Mary Goldsmith Prag
1846 – 1935
One of California’s first Jewish educators, Mary Goldsmith Prag came to San Francisco as a young child during the Gold Rush. She became a religious and secular teacher, an administrator, a fighter for equal rights for women, and the mother of the first Jewish congresswoman, Florence Prag Kahn.
Born in Poland in 1846, Prag reached San Francisco in 1852, having crossed the Atlantic to New York, then continuing to Central America, crossing the Isthmus of Nicaragua by mule and canoe, and finally arriving in California on a crowded steamship. With Mary were her mother, Sarah Goldsmith, her father, Isaac Goldsmith, who would become a ritual butcher for the young Jewish community, and an older brother and sister. Soon there would be six children in the family. She attended both public school and the religious schools of Congregation Emanu-El (founded in 1851) and Hephzibah, a community religious school. After graduating from San Jose State Normal School, she married Conrad Prag on October 3, 1865, in San Francisco. Born in 1831 in Poland, Conrad Prag was a forty-niner, a merchant, and a founding member of San Francisco’s and Salt Lake City’s Jewish communities.
Establishing a home in Salt Lake City, where Conrad Prag then lived, Mary Goldsmith Prag gave birth to two children, Florence (b. 1866) and Jessie (b. 1869). Jessie died at age ten. Florence would marry Congressman Julius Kahn and, upon his death, succeed him in Congress. Conrad Prag died on December 17, 1883.
The family returned to San Francisco in 1869. Prag taught for twenty-eight years at Temple Emanu-El, and also taught in and served as head of the history department of Girls’ High School. In 1905, she was appointed vice-principal of the school. Upon her retirement in 1921, Prag was named the first Jewish member of the San Francisco Board of Education, where she served until her death on March 17, 1935, at age eighty-nine. Known for her progressive educational methods, tenacity, and sense of humor, Prag had among her many accomplishments the passage of the Teachers’ Pension Bill and a bill that guaranteed women teachers were paid the same as men. She was affiliated with the Federation of Jewish Charities, the Jewish Education Society, the Jewish Community Center, and Temple Emanu-El.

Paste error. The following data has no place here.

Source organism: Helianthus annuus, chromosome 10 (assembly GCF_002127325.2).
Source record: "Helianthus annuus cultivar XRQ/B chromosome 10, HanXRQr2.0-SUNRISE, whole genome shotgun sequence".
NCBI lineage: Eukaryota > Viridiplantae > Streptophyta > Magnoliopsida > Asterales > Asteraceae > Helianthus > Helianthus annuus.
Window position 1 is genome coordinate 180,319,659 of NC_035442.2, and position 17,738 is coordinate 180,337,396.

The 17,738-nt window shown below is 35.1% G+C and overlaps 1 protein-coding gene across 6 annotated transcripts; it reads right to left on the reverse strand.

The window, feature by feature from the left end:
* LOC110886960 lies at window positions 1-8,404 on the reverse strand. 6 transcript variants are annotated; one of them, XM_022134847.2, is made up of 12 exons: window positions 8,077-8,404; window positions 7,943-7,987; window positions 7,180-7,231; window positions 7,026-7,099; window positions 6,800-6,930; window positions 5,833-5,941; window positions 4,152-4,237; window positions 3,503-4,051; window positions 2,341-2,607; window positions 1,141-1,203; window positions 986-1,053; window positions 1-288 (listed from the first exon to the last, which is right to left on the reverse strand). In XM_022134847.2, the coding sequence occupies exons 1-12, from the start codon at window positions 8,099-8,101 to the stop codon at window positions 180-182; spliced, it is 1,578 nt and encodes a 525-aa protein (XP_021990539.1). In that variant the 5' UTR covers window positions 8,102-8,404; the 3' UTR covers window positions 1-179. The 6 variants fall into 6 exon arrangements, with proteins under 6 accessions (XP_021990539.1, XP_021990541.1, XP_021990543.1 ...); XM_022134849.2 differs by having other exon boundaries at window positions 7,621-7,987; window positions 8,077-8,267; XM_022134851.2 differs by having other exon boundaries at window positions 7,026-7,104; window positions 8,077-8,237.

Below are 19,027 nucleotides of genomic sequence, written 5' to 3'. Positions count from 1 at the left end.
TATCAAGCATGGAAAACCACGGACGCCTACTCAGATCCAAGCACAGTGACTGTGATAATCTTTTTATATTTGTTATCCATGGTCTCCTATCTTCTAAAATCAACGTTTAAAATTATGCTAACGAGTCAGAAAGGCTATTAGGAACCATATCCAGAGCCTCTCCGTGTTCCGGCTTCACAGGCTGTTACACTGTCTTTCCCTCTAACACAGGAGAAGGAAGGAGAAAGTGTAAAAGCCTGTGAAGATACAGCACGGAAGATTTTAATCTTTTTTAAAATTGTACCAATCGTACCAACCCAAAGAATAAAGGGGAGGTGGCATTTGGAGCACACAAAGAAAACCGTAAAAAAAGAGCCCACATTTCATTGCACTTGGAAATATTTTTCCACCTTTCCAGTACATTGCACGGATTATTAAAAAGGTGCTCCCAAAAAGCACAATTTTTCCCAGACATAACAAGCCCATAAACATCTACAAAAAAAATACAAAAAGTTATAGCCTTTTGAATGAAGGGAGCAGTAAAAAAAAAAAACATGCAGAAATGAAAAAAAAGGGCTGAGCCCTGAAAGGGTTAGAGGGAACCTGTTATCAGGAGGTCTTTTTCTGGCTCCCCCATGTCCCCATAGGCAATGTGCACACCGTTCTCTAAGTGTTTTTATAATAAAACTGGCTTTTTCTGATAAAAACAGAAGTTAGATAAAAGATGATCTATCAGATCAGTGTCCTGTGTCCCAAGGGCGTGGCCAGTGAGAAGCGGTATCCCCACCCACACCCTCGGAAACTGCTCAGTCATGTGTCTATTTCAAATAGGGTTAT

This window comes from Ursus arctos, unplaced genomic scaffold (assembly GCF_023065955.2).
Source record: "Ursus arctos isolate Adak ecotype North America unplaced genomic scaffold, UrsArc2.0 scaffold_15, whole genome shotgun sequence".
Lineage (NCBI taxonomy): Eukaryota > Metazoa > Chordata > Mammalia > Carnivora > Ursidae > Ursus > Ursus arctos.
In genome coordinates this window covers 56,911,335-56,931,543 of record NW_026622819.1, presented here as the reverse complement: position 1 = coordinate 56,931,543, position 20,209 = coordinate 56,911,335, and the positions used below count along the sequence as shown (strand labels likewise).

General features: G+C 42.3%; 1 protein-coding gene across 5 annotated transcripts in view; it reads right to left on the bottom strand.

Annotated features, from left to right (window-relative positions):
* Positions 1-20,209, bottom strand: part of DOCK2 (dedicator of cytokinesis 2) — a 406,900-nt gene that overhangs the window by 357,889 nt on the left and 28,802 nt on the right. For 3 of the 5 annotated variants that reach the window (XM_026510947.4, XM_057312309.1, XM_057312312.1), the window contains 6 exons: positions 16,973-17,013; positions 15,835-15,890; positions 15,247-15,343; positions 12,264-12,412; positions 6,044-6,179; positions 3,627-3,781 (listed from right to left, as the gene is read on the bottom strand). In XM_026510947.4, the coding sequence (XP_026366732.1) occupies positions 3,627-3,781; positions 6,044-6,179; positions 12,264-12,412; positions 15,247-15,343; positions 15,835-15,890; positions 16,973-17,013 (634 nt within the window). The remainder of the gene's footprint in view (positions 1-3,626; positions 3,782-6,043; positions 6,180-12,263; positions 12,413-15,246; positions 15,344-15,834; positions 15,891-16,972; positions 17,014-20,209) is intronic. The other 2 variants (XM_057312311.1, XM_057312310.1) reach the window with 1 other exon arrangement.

Prag’s writings describe the early history of San Francisco’s and Utah’s Jewish and secular communities, painting vivid pictures of individuals and events that shaped the West. Her unpublished manuscripts include “Early Days,” a memoir of the chaotic days of Gold Rush San Francisco, and “My Life Among the Mormons,” describing her life in Utah. Her reminiscences of Jewish education in San Francisco are published in Jacob Voorsanger’s The Chronicles of Emanu-El.
Both by example and in her writings, Prag left a record of Jewish life in the nineteenth century Far West, demonstrating how a woman and a practicing Jew could play a leadership role in religious and public life, a model followed by her daughter, Florence Prag Kahn.
AJYB 37:260; “Mary Prag (1846–1935).” Memorial Meeting, San Francisco Board of Education (March 1935); Meyer, Martin. Western Jewry: An Account of the Achievements of the Jews and Judaism in California (1916); Prag, Mary Goldsmith. Manuscripts. Western Jewish History Center, Judah Magnes Museum. Berkeley, Calif.; Stern, Norton B. “The Prags in Brief.” Western States Jewish History 17 (1985): 163–169; Voorsanger, Jacob. The Chronicles of Emanu-El (1900), and “Random Thoughts.” Emanu-El 8 (1899): 1; “Who’s Who in Politics.” Emanu-El 9 (1929): 14.